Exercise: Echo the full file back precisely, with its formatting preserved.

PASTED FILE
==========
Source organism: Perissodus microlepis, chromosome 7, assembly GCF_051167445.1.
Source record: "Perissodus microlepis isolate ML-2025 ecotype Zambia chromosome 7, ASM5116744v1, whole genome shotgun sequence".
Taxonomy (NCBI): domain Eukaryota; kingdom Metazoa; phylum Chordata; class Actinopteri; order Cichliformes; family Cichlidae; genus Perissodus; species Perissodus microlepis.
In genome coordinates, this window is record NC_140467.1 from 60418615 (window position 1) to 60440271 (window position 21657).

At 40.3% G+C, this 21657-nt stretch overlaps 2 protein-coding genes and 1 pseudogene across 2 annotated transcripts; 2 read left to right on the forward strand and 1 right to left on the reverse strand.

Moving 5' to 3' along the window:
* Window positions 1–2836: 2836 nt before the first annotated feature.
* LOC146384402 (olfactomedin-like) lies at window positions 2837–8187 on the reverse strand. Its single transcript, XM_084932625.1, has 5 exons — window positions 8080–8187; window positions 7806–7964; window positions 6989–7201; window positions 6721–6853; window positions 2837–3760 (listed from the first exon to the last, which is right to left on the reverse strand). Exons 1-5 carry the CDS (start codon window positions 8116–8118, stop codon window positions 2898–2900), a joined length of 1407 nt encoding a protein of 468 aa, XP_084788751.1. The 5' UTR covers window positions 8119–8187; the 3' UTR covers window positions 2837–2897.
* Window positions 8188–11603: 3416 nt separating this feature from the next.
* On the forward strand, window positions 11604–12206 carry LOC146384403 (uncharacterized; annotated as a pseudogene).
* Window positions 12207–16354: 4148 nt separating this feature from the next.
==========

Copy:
Source organism: Perissodus microlepis, chromosome 7, assembly GCF_051167445.1.
Source record: "Perissodus microlepis isolate ML-2025 ecotype Zambia chromosome 7, ASM5116744v1, whole genome shotgun sequence".
Taxonomy (NCBI): domain Eukaryota; kingdom Metazoa; phylum Chordata; class Actinopteri; order Cichliformes; family Cichlidae; genus Perissodus; species Perissodus microlepis.
In genome coordinates, this window is record NC_140467.1 from 60418615 (window position 1) to 60440271 (window position 21657).

At 40.3% G+C, this 21657-nt stretch overlaps 2 protein-coding genes and 1 pseudogene across 2 annotated transcripts; 2 read left to right on the forward strand and 1 right to left on the reverse strand.

Moving 5' to 3' along the window:
* Window positions 1–2836: 2836 nt before the first annotated feature.
* LOC146384402 (olfactomedin-like) lies at window positions 2837–8187 on the reverse strand. Its single transcript, XM_084932625.1, has 5 exons — window positions 8080–8187; window positions 7806–7964; window positions 6989–7201; window positions 6721–6853; window positions 2837–3760 (listed from the first exon to the last, which is right to left on the reverse strand). Exons 1-5 carry the CDS (start codon window positions 8116–8118, stop codon window positions 2898–2900), a joined length of 1407 nt encoding a protein of 468 aa, XP_084788751.1. The 5' UTR covers window positions 8119–8187; the 3' UTR covers window positions 2837–2897.
* Window positions 8188–11603: 3416 nt separating this feature from the next.
* On the forward strand, window positions 11604–12206 carry LOC146384403 (uncharacterized; annotated as a pseudogene).
* Window positions 12207–16354: 4148 nt separating this feature from the next.